Grand Prix thread 2017 Monaco Grand Prix Chat and Predictions

Discussion in 'Formula 1' started by EternalMSC, May 18, 2017.

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Who will master the streets of Monaco?

Poll closed May 27, 2017.
  1. Vettel

    9 vote(s)
    52.9%
  2. Hamilton

    4 vote(s)
    23.5%
  3. Bottas

    1 vote(s)
    5.9%
  4. Raikkonen

    1 vote(s)
    5.9%
  5. Ricciardo

    2 vote(s)
    11.8%
  6. Verstappen

    0 vote(s)
    0.0%
  7. Sergio Perez

    0 vote(s)
    0.0%
  8. Esteban Ocon

    0 vote(s)
    0.0%
  9. Felipe Massa

    0 vote(s)
    0.0%
  10. OTHER: Please State

    0 vote(s)
    0.0%
  1. Number 1 Jasper

    Number 1 Jasper Well-Known Member

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    I think people misunderstand me. Team orders have always been around, and although I don't agree with them, I accept they are part of the sport. I just thing 5 races into a 20 race series, is way to early to introduce them.
     
    #221
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  2. El_Bando

    El_Bando Found
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    Mercedes introduced them earlier...
     
    #222
  3. El_Bando

    El_Bando Found
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    Should they just make the Monaco GP the non championship round sitting between Indy and le mans and make it open to anyone with one condition that F1 drivers cant drive for their contracted team. Would make it much more interesting
     
    #223
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  4. Number 1 Jasper

    Number 1 Jasper Well-Known Member

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    Not disputing that .
     
    #224
  5. Smithers

    Smithers Well-Known Member
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    I think the general issue here is that deep down, we all wanted Kimi to win.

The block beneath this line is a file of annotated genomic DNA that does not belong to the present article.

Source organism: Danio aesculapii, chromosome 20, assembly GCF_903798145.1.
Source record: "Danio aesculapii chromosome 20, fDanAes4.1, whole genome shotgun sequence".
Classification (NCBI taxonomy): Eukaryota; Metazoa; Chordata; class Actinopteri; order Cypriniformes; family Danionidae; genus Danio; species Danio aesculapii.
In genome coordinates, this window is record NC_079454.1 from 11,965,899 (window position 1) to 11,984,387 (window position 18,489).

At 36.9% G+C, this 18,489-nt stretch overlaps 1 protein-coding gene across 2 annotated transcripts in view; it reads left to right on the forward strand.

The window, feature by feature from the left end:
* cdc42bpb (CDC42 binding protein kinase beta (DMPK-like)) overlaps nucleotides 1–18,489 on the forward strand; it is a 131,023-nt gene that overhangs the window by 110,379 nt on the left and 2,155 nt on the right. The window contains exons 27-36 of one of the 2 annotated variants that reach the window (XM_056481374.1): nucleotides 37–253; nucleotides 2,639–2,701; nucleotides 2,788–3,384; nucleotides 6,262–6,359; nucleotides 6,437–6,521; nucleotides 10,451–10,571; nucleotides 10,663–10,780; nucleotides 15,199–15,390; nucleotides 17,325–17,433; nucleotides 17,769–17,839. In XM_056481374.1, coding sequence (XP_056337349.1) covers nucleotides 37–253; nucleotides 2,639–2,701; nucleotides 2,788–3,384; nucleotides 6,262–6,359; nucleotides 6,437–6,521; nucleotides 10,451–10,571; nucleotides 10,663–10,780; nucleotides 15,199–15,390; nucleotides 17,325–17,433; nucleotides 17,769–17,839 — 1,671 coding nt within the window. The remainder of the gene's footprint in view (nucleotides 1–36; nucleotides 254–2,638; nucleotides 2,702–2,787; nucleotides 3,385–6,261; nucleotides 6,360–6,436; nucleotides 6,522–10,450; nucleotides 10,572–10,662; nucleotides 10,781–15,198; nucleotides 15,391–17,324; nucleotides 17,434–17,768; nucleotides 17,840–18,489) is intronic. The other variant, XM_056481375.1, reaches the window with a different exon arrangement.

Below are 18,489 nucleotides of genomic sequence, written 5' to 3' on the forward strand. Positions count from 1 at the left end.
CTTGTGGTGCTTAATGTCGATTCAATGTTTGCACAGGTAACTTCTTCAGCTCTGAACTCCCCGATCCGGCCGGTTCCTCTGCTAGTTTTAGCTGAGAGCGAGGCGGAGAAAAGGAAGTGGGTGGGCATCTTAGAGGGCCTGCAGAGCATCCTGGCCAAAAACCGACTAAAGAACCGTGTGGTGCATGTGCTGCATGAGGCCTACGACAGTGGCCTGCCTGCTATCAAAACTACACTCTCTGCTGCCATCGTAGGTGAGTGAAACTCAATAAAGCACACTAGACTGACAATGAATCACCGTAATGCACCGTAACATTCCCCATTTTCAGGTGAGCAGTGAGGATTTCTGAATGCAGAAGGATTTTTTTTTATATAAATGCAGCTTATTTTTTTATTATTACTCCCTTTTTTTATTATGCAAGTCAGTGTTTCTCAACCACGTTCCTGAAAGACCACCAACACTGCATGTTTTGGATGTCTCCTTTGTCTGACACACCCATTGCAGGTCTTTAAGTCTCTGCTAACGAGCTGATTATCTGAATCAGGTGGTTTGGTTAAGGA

On a superset note

     
    #225
    Last edited: May 29, 2017
  6. Smithers

    Smithers Well-Known Member
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    Love to be a fly on the wall in the Merc debrief

     
    #226
  7. BrightLampShade

    BrightLampShade Well-Known Member
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    I saw that earlier. I'm not sure why Wolff felt the need to come out with that, true or not it doesn't help his team and potentially takes the flak of their main opposition. Unless he hopes by saying it that they won't ever blatant swap in future, but then I don't think Ferrari care about Wolffs thoughts.
     
    #227
  8. Big Ern

    Big Ern Well-Known Member

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    I doubt he called a press conference for it, it was probably much like Horner's comment, he was asked and gave his opinion,
     
    #228
  9. Smithers

    Smithers Well-Known Member
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    That's 2 races now where there has been a significant difference between Botttas and Lewis and 1 race the other way. I think it's more likely to be tiny details or driving styles but if there is something wrong with the #44 car it needs to be found ASAP.
     
    #229
    Last edited: May 30, 2017
  10. EternalMSC

    EternalMSC Well-Known Member

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    The driver.
     
    #230

  11. DHCanary

    DHCanary Very Well-Known Member
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    From what I've read, speculation is that the Merc set-up is on a knife-edge, and it has a very narrow window within which they have the pace to challenge Ferrari. In contrast, the Ferrari is thought to be much easier to set up.

    Bottas and Hamilton will naturally want different set-ups, so it's no surprise therefore that if one gets it wrong, they can be off the pace.

    Having said that, Hamilton has always had a reputation for driving around car problems, so it's odd that he's struggled more in this area. Then again, Rosberg did hint that Mercedes might miss his ability to set the car up....
     
    #231
  12. Number 1 Jasper

    Number 1 Jasper Well-Known Member

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    Must admit I find this fascinating .
     
    #232
  13. allsaintchris.

    allsaintchris. Well-Known Member

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    It's only one car that ever appears to struggle which makes it strange. If both cars were off the pace then I could understand Rosberg's comment a bit more.
     
    #233
  14. Smithers

    Smithers Well-Known Member